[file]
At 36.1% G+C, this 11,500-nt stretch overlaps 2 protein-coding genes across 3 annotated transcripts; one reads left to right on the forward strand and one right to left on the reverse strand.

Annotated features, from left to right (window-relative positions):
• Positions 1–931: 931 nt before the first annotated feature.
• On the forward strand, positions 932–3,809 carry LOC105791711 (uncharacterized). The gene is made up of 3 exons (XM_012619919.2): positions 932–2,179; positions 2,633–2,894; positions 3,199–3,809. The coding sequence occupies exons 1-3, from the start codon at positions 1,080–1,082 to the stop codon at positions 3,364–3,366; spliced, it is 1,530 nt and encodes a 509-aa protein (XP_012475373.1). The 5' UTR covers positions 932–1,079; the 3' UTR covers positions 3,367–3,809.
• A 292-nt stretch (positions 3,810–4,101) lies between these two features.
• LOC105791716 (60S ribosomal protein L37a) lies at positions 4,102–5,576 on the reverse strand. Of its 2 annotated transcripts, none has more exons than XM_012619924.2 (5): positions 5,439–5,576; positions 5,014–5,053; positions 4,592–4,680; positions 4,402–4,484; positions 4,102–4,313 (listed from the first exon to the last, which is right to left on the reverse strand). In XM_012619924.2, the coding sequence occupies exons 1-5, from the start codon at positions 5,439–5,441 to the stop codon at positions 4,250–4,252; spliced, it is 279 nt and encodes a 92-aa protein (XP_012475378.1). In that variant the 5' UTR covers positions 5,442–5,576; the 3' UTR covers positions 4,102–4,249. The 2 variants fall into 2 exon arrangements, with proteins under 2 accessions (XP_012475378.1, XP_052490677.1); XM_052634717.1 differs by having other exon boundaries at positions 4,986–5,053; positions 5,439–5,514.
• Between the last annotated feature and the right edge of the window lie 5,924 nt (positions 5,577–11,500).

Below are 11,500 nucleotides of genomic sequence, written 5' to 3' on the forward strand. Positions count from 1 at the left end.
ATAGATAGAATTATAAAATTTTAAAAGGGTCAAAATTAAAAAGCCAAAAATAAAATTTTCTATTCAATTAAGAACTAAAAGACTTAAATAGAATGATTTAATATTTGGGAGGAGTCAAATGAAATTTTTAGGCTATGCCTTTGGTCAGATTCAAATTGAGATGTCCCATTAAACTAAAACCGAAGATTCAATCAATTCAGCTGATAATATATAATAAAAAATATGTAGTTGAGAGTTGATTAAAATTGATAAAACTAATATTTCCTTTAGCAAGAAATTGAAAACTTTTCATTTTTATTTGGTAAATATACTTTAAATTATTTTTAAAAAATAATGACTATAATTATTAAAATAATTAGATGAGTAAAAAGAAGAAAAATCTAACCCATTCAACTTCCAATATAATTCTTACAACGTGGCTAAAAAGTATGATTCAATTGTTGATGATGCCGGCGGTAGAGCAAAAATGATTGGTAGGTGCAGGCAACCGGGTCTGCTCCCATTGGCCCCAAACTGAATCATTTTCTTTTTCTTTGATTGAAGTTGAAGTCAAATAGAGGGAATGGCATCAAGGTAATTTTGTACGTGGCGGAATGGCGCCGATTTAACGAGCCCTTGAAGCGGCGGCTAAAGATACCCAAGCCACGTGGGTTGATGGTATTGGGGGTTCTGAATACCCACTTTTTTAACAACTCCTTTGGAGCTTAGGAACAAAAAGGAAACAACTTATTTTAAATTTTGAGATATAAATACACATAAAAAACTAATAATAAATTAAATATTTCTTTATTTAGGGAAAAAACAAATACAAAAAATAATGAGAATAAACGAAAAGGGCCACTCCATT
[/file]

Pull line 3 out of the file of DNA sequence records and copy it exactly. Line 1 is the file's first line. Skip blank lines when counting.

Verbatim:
• Positions 1–931: 931 nt before the first annotated feature.